PHOTOGRAPHY UNTIL NOW
THE PAINTER'S EYE: The
Opening Reception: June 22nd,
Friday from 6-10pm
Photogravure is an intaglio
printmaking or photo-mechanical process whereby a copper plate is coated
with a light-sensitive gelatin tissue which had been exposed to a film
positive, and then etched, resulting in a high quality intaglio print that
can reproduce the detail and continuous tones of a photograph.
The earliest forms of photogravure were developed in the 1830s by the
original pioneers of photography itself, Henry Fox Talbot in England and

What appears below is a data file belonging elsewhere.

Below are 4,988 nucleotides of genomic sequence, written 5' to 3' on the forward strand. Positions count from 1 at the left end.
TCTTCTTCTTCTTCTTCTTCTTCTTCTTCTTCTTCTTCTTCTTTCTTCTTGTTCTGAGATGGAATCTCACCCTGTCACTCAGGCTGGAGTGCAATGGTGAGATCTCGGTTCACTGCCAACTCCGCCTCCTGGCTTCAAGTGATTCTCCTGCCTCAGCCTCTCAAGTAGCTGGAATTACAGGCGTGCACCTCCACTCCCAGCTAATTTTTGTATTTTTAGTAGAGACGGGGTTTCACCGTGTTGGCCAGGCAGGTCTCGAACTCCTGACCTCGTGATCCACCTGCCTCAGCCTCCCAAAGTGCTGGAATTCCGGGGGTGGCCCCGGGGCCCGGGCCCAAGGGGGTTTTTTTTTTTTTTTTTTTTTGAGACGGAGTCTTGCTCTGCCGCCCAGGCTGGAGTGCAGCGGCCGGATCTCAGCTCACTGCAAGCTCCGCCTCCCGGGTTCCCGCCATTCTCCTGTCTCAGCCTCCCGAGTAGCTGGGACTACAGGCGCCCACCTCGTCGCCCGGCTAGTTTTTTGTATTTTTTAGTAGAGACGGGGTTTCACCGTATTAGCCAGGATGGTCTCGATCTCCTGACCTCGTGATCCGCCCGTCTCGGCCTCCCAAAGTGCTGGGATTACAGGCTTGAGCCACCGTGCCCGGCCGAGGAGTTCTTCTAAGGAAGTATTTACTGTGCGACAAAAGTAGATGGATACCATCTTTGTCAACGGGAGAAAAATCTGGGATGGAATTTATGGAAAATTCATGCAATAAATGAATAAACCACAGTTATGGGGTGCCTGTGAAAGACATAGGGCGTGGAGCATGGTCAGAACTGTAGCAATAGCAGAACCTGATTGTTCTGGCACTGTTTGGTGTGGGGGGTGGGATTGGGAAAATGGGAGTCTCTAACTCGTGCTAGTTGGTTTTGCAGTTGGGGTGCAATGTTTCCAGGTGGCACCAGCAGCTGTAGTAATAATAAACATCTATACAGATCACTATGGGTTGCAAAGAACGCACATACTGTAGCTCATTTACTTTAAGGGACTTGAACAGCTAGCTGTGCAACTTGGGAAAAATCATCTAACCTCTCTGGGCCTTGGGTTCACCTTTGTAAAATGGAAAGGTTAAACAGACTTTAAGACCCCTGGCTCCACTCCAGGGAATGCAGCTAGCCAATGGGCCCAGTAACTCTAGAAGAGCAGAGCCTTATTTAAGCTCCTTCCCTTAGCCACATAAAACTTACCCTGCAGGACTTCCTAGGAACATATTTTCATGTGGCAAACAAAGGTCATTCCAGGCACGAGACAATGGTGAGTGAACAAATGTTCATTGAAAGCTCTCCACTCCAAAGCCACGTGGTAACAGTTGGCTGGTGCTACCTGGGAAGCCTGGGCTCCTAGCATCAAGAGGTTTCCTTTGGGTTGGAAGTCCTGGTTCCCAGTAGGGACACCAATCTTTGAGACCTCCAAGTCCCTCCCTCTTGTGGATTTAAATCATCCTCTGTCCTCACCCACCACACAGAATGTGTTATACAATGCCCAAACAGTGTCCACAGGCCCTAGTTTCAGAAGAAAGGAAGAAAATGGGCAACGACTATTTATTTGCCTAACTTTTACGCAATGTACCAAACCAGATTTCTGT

Nicéphore Niépce in France. They were seeking a means to make prints that
would not fade, by creating photographic images on plates that could then be
etched. The etched plates could then be printed using a traditional printing
press. These early images were among the first photographs, pre-dating
daguerreotypes and the later wet-collodion photographic processes.
Because of its high quality and richness, photogravure was used for both
original fine art prints and for photo-reproduction of works from other
media such as paintings.
7 North Saginaw
Street, Pontiac, Michigan.
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